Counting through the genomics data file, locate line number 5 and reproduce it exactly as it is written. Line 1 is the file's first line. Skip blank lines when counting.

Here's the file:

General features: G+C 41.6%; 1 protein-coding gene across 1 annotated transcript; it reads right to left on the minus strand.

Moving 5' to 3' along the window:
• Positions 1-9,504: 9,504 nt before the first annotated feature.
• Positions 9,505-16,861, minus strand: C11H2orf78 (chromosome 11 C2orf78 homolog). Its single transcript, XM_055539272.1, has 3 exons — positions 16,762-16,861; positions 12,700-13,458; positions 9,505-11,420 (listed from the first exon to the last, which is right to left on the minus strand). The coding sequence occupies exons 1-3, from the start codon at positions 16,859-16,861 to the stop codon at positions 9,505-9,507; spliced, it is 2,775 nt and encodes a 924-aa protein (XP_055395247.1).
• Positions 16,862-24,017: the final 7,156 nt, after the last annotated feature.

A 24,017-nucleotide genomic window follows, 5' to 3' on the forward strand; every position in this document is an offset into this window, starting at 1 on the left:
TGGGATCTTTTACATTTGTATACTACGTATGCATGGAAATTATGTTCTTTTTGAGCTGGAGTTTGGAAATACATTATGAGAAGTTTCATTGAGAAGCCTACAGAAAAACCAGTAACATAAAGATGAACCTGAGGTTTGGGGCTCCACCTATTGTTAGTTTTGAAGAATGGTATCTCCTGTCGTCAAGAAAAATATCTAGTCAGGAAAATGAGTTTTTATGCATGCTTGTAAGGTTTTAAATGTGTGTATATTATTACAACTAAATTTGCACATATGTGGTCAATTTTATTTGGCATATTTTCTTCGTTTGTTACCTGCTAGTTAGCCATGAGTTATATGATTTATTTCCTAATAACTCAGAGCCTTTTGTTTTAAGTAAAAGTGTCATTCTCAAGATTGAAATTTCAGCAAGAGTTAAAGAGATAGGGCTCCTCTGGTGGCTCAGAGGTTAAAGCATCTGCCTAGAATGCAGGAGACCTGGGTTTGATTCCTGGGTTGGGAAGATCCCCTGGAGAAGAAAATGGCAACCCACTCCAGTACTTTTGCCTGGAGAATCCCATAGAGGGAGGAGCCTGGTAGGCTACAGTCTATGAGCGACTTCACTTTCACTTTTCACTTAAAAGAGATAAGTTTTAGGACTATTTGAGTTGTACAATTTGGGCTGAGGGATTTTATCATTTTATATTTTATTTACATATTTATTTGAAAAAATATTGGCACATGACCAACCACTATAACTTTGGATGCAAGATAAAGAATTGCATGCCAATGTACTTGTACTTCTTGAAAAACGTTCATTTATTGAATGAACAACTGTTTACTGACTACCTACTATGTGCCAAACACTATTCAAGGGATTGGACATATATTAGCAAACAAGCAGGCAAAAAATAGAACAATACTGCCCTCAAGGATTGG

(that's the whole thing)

• Positions 16,862-24,017: the final 7,156 nt, after the last annotated feature.